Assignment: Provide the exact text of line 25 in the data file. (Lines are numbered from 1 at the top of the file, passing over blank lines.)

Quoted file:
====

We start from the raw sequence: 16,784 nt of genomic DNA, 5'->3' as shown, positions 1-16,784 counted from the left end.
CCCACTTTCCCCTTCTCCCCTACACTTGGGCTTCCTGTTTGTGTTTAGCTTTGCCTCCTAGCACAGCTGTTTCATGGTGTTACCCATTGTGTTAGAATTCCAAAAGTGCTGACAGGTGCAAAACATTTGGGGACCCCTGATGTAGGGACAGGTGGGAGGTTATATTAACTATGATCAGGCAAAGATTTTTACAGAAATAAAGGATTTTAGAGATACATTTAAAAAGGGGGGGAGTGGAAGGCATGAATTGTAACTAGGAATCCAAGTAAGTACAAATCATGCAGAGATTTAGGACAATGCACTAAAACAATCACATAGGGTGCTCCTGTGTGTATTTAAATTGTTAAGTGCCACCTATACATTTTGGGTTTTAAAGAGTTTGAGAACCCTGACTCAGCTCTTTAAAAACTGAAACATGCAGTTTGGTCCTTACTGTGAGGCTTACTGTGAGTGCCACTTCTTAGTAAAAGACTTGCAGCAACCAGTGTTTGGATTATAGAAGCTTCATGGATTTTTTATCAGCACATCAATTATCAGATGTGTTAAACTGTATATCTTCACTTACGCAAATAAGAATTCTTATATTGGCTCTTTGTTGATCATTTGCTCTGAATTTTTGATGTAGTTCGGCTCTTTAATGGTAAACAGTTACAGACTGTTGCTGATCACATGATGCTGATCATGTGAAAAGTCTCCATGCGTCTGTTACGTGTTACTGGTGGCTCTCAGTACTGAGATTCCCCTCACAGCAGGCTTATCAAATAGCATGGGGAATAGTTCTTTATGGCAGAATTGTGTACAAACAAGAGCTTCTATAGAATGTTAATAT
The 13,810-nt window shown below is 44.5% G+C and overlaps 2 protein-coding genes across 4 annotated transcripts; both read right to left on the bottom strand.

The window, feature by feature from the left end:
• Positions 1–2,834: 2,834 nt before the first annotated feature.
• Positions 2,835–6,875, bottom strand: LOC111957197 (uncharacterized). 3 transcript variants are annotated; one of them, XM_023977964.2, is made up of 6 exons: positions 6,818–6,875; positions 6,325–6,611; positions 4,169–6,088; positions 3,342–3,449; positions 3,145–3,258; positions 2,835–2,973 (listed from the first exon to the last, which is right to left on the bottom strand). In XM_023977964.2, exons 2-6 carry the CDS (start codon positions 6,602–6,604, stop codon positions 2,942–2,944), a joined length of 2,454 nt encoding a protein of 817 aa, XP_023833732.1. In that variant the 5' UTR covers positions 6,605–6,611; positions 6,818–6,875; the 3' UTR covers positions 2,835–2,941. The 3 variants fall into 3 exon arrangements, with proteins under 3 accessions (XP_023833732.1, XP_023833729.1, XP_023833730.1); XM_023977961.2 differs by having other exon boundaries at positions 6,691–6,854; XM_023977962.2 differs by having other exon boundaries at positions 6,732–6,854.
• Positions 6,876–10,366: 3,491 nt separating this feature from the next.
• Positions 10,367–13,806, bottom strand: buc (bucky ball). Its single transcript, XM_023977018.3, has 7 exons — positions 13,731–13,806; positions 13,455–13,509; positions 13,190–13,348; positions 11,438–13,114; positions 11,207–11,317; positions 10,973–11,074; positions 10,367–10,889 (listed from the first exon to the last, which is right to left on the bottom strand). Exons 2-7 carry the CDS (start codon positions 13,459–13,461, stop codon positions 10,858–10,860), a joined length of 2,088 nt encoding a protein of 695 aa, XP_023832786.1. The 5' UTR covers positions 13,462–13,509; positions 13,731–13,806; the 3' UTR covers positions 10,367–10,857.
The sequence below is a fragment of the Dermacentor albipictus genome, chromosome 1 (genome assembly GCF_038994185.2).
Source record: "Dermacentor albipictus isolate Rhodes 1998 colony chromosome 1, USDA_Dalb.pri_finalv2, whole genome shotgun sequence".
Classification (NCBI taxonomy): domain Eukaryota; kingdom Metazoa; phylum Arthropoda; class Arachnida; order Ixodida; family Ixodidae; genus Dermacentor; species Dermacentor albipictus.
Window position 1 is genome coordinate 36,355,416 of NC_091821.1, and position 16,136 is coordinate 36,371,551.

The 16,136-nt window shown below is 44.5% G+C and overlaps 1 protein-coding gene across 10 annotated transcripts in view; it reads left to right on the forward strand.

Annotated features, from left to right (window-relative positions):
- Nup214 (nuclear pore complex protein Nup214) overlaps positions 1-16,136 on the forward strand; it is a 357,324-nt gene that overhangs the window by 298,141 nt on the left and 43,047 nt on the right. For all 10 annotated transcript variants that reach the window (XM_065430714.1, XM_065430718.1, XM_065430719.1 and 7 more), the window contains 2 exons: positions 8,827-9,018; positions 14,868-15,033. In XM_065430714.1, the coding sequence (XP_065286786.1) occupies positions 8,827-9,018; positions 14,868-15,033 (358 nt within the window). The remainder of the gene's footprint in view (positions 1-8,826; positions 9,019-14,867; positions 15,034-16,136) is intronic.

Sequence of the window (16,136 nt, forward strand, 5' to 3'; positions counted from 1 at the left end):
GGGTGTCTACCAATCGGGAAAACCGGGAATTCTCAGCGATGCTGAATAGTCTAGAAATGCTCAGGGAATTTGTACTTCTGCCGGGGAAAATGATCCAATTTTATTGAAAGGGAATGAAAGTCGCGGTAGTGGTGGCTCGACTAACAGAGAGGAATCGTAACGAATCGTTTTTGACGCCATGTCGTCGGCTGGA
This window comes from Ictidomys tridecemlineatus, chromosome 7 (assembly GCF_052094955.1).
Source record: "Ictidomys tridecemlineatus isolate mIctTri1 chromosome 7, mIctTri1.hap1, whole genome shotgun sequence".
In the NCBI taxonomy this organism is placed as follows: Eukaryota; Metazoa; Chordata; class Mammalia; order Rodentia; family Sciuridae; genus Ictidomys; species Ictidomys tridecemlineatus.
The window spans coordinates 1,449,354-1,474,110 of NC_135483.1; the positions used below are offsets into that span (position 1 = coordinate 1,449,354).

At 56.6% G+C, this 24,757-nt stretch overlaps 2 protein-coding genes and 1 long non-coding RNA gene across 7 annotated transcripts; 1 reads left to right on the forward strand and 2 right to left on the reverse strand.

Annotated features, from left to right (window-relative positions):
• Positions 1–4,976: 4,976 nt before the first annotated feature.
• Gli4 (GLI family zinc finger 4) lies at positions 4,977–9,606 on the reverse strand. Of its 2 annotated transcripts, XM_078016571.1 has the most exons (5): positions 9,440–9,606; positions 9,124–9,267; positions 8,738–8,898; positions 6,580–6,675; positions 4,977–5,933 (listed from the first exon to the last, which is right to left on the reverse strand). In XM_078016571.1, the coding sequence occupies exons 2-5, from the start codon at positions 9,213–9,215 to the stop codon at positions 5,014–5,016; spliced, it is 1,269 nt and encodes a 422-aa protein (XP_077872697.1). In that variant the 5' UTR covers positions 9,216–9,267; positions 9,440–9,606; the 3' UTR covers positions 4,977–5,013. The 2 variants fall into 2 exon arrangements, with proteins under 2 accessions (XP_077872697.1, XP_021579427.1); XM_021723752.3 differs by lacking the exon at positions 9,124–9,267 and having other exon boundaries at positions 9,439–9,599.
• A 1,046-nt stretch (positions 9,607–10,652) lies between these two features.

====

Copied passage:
• Gli4 (GLI family zinc finger 4) lies at positions 4,977–9,606 on the reverse strand. Of its 2 annotated transcripts, XM_078016571.1 has the most exons (5): positions 9,440–9,606; positions 9,124–9,267; positions 8,738–8,898; positions 6,580–6,675; positions 4,977–5,933 (listed from the first exon to the last, which is right to left on the reverse strand). In XM_078016571.1, the coding sequence occupies exons 2-5, from the start codon at positions 9,213–9,215 to the stop codon at positions 5,014–5,016; spliced, it is 1,269 nt and encodes a 422-aa protein (XP_077872697.1). In that variant the 5' UTR covers positions 9,216–9,267; positions 9,440–9,606; the 3' UTR covers positions 4,977–5,013. The 2 variants fall into 2 exon arrangements, with proteins under 2 accessions (XP_077872697.1, XP_021579427.1); XM_021723752.3 differs by lacking the exon at positions 9,124–9,267 and having other exon boundaries at positions 9,439–9,599.